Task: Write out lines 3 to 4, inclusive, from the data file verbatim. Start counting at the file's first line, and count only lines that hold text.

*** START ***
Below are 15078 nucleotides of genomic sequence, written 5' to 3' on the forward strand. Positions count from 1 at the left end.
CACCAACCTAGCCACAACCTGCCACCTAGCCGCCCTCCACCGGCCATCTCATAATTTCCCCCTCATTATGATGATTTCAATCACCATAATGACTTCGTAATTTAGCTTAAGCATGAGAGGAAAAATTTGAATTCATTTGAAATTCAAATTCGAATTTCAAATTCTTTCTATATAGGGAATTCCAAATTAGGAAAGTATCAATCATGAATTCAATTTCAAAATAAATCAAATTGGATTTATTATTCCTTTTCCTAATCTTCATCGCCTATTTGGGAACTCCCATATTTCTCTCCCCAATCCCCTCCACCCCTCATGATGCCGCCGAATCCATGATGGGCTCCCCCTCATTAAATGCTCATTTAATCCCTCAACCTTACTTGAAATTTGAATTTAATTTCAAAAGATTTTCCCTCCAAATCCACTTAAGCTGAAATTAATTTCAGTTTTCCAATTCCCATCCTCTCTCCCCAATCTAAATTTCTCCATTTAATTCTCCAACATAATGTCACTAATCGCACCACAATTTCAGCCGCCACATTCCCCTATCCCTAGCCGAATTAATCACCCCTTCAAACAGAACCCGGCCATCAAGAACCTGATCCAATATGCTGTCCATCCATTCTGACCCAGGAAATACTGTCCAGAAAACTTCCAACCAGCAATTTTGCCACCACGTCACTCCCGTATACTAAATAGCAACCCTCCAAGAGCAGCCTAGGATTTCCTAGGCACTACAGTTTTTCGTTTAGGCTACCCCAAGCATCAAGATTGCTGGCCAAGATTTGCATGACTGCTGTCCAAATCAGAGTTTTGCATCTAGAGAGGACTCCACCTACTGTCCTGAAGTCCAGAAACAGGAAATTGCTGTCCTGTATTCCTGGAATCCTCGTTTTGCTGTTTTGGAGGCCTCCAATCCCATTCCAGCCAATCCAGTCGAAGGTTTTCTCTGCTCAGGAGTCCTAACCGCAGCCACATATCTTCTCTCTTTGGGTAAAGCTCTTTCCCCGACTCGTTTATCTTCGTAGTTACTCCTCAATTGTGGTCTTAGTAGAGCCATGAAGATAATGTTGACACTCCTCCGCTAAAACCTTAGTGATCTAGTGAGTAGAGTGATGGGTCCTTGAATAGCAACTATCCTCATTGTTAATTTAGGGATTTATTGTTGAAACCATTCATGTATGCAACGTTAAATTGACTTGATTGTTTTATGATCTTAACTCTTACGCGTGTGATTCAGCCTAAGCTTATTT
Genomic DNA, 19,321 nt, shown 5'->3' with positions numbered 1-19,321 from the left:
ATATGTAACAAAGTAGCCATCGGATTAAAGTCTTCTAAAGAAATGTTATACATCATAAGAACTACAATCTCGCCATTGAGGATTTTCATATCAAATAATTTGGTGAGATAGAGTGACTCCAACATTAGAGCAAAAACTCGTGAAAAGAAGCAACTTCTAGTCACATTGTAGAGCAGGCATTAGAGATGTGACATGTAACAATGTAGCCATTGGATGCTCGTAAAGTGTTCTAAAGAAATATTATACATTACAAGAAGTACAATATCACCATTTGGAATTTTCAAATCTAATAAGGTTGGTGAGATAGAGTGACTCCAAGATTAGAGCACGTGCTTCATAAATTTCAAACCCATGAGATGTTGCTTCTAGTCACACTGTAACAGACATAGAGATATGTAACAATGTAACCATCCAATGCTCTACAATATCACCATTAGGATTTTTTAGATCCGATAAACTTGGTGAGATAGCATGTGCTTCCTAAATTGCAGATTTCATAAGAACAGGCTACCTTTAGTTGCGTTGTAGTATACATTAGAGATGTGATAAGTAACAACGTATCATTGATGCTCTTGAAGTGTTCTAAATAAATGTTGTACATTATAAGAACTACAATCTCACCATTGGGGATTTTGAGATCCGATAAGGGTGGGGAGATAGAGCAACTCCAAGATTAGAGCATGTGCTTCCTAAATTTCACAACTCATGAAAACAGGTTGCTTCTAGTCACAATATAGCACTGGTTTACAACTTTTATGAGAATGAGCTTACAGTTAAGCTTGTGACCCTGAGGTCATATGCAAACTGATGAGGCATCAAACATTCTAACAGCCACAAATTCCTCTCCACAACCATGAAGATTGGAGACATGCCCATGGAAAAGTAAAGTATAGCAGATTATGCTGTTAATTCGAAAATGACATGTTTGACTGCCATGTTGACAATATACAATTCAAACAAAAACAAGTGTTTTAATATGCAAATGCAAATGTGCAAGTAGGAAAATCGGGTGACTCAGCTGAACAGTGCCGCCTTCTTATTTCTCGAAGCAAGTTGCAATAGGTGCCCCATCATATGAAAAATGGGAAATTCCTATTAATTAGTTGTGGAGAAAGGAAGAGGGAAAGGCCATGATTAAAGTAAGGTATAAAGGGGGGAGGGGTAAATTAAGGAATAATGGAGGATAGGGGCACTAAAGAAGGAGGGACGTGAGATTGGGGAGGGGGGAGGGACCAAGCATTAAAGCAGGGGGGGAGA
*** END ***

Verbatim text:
Genomic DNA, 19,321 nt, shown 5'->3' with positions numbered 1-19,321 from the left:
ATATGTAACAAAGTAGCCATCGGATTAAAGTCTTCTAAAGAAATGTTATACATCATAAGAACTACAATCTCGCCATTGAGGATTTTCATATCAAATAATTTGGTGAGATAGAGTGACTCCAACATTAGAGCAAAAACTCGTGAAAAGAAGCAACTTCTAGTCACATTGTAGAGCAGGCATTAGAGATGTGACATGTAACAATGTAGCCATTGGATGCTCGTAAAGTGTTCTAAAGAAATATTATACATTACAAGAAGTACAATATCACCATTTGGAATTTTCAAATCTAATAAGGTTGGTGAGATAGAGTGACTCCAAGATTAGAGCACGTGCTTCATAAATTTCAAACCCATGAGATGTTGCTTCTAGTCACACTGTAACAGACATAGAGATATGTAACAATGTAACCATCCAATGCTCTACAATATCACCATTAGGATTTTTTAGATCCGATAAACTTGGTGAGATAGCATGTGCTTCCTAAATTGCAGATTTCATAAGAACAGGCTACCTTTAGTTGCGTTGTAGTATACATTAGAGATGTGATAAGTAACAACGTATCATTGATGCTCTTGAAGTGTTCTAAATAAATGTTGTACATTATAAGAACTACAATCTCACCATTGGGGATTTTGAGATCCGATAAGGGTGGGGAGATAGAGCAACTCCAAGATTAGAGCATGTGCTTCCTAAATTTCACAACTCATGAAAACAGGTTGCTTCTAGTCACAATATAGCACTGGTTTACAACTTTTATGAGAATGAGCTTACAGTTAAGCTTGTGACCCTGAGGTCATATGCAAACTGATGAGGCATCAAACATTCTAACAGCCACAAATTCCTCTCCACAACCATGAAGATTGGAGACATGCCCATGGAAAAGTAAAGTATAGCAGATTATGCTGTTAATTCGAAAATGACATGTTTGACTGCCATGTTGACAATATACAATTCAAACAAAAACAAGTGTTTTAATATGCAAATGCAAATGTGCAAGTAGGAAAATCGGGTGACTCAGCTGAACAGTGCCGCCTTCTTATTTCTCGAAGCAAGTTGCAATAGGTGCCCCATCATATGAAAAATGGGAAATTCCTATTAATTAGTTGTGGAGAAAGGAAGAGGGAAAGGCCATGATTAAAGTAAGGTATAAAGGGGGGAGGGGTAAATTAAGGAATAATGGAGGATAGGGGCACTAAAGAAGGAGGGACGTGAGATTGGGGAGGGGGGAGGGACCAAGCATTAAAGCAGGGGGGGAGA